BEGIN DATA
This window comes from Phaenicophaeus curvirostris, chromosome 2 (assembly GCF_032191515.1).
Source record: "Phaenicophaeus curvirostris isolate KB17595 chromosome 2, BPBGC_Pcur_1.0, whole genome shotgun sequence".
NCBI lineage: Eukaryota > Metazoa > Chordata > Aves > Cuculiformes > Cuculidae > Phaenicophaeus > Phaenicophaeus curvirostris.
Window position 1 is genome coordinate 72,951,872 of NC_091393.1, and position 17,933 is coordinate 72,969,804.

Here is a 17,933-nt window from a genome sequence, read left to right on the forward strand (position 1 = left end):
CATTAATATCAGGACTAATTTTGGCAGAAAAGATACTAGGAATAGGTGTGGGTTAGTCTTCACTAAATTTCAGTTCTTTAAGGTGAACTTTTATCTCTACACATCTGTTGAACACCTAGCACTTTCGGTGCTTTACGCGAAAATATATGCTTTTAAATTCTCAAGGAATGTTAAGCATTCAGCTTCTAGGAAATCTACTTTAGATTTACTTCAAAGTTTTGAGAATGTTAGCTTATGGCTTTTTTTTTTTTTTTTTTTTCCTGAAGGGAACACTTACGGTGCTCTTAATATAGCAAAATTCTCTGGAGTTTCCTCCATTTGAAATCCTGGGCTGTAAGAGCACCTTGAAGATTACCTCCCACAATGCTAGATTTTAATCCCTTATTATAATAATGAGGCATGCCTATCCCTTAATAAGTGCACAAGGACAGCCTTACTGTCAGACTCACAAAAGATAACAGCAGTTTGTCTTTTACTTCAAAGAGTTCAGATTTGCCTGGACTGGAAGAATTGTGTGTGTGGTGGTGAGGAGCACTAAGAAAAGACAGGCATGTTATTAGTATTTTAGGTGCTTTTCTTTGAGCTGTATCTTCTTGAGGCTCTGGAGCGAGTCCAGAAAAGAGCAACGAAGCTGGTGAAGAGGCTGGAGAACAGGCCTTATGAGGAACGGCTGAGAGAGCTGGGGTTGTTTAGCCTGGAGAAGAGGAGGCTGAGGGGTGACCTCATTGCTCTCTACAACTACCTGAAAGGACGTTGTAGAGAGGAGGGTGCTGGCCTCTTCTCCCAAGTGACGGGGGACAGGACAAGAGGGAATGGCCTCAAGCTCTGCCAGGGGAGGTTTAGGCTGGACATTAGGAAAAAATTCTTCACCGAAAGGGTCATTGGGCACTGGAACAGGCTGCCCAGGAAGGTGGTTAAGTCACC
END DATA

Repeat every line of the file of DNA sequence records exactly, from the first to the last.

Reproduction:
This window comes from Phaenicophaeus curvirostris, chromosome 2 (assembly GCF_032191515.1).
Source record: "Phaenicophaeus curvirostris isolate KB17595 chromosome 2, BPBGC_Pcur_1.0, whole genome shotgun sequence".
NCBI lineage: Eukaryota > Metazoa > Chordata > Aves > Cuculiformes > Cuculidae > Phaenicophaeus > Phaenicophaeus curvirostris.
Window position 1 is genome coordinate 72,951,872 of NC_091393.1, and position 17,933 is coordinate 72,969,804.

Here is a 17,933-nt window from a genome sequence, read left to right on the forward strand (position 1 = left end):
CATTAATATCAGGACTAATTTTGGCAGAAAAGATACTAGGAATAGGTGTGGGTTAGTCTTCACTAAATTTCAGTTCTTTAAGGTGAACTTTTATCTCTACACATCTGTTGAACACCTAGCACTTTCGGTGCTTTACGCGAAAATATATGCTTTTAAATTCTCAAGGAATGTTAAGCATTCAGCTTCTAGGAAATCTACTTTAGATTTACTTCAAAGTTTTGAGAATGTTAGCTTATGGCTTTTTTTTTTTTTTTTTTTTCCTGAAGGGAACACTTACGGTGCTCTTAATATAGCAAAATTCTCTGGAGTTTCCTCCATTTGAAATCCTGGGCTGTAAGAGCACCTTGAAGATTACCTCCCACAATGCTAGATTTTAATCCCTTATTATAATAATGAGGCATGCCTATCCCTTAATAAGTGCACAAGGACAGCCTTACTGTCAGACTCACAAAAGATAACAGCAGTTTGTCTTTTACTTCAAAGAGTTCAGATTTGCCTGGACTGGAAGAATTGTGTGTGTGGTGGTGAGGAGCACTAAGAAAAGACAGGCATGTTATTAGTATTTTAGGTGCTTTTCTTTGAGCTGTATCTTCTTGAGGCTCTGGAGCGAGTCCAGAAAAGAGCAACGAAGCTGGTGAAGAGGCTGGAGAACAGGCCTTATGAGGAACGGCTGAGAGAGCTGGGGTTGTTTAGCCTGGAGAAGAGGAGGCTGAGGGGTGACCTCATTGCTCTCTACAACTACCTGAAAGGACGTTGTAGAGAGGAGGGTGCTGGCCTCTTCTCCCAAGTGACGGGGGACAGGACAAGAGGGAATGGCCTCAAGCTCTGCCAGGGGAGGTTTAGGCTGGACATTAGGAAAAAATTCTTCACCGAAAGGGTCATTGGGCACTGGAACAGGCTGCCCAGGAAGGTGGTTAAGTCACC